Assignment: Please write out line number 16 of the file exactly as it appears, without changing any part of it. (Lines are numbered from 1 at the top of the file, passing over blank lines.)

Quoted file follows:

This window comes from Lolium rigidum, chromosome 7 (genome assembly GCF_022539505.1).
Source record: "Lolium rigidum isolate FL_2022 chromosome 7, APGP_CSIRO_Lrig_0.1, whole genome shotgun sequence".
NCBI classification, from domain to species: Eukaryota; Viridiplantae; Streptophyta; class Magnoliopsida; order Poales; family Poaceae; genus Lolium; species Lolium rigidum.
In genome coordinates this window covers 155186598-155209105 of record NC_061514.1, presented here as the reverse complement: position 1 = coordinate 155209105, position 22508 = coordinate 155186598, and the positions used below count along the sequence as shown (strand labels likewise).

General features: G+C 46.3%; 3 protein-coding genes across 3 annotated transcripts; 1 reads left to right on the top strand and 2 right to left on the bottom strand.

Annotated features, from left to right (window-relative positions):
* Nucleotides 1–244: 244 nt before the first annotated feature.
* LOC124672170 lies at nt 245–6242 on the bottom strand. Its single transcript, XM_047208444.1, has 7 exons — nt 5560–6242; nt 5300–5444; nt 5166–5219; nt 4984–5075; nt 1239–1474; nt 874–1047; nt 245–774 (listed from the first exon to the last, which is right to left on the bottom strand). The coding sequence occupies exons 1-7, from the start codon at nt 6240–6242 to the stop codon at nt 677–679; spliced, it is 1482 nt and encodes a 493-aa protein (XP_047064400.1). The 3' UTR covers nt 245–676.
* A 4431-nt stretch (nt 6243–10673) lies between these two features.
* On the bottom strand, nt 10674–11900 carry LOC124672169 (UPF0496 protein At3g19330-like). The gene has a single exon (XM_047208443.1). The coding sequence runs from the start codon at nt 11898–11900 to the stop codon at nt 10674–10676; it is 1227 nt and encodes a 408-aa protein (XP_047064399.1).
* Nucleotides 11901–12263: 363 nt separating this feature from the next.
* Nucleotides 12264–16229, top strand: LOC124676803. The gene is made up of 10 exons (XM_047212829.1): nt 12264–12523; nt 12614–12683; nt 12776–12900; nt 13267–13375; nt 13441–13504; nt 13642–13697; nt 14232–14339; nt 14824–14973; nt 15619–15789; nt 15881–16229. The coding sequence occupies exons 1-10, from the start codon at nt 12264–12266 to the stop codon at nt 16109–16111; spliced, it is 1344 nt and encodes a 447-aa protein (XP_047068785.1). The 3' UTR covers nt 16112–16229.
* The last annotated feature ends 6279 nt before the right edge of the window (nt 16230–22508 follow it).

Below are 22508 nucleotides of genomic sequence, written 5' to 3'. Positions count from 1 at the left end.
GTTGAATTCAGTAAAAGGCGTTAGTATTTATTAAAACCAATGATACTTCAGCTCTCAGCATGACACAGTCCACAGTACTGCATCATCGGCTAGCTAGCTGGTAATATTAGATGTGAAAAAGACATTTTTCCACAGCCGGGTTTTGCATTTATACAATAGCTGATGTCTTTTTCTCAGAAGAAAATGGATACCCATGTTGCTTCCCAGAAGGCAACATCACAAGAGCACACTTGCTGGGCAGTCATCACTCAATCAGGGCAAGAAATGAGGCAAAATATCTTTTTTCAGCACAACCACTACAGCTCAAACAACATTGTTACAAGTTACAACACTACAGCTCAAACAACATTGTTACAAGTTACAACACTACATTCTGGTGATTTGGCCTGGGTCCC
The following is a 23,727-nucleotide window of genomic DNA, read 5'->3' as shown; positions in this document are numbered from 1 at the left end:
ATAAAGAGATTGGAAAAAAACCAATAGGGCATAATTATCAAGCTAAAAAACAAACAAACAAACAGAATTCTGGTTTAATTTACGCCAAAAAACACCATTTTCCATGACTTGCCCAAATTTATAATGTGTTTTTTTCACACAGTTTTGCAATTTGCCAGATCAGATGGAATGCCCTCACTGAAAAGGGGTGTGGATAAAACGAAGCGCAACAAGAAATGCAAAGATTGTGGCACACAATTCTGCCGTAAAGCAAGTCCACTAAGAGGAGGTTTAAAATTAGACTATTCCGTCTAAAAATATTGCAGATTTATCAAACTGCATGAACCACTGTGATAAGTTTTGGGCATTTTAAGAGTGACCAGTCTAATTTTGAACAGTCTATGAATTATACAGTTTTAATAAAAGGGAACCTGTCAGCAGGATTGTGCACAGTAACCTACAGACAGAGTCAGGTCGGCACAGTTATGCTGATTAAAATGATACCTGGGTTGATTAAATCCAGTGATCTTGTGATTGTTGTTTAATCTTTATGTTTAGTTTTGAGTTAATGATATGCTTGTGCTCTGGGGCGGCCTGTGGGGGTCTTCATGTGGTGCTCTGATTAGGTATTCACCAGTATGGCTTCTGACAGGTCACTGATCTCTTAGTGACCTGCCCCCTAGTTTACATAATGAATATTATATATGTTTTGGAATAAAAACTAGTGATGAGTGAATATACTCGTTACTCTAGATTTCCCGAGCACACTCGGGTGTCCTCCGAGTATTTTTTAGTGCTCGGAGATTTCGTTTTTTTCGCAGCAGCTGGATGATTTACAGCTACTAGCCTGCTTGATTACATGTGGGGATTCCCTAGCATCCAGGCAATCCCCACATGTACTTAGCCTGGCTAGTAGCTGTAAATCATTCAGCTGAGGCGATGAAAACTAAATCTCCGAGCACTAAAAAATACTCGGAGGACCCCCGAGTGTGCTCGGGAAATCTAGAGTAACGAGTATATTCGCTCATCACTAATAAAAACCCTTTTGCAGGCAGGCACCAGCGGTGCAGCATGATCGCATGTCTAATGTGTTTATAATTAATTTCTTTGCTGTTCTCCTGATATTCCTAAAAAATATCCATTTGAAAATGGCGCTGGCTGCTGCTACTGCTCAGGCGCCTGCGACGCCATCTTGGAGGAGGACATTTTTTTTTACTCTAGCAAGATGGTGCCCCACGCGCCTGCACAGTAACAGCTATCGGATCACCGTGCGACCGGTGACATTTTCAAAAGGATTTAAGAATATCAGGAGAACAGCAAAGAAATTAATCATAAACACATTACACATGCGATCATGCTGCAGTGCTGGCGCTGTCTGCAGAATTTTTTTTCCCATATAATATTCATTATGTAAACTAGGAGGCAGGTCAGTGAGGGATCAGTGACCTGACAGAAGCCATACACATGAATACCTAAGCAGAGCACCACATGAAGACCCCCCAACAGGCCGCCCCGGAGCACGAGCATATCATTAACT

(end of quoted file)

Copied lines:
The following is a 23,727-nucleotide window of genomic DNA, read 5'->3' as shown; positions in this document are numbered from 1 at the left end: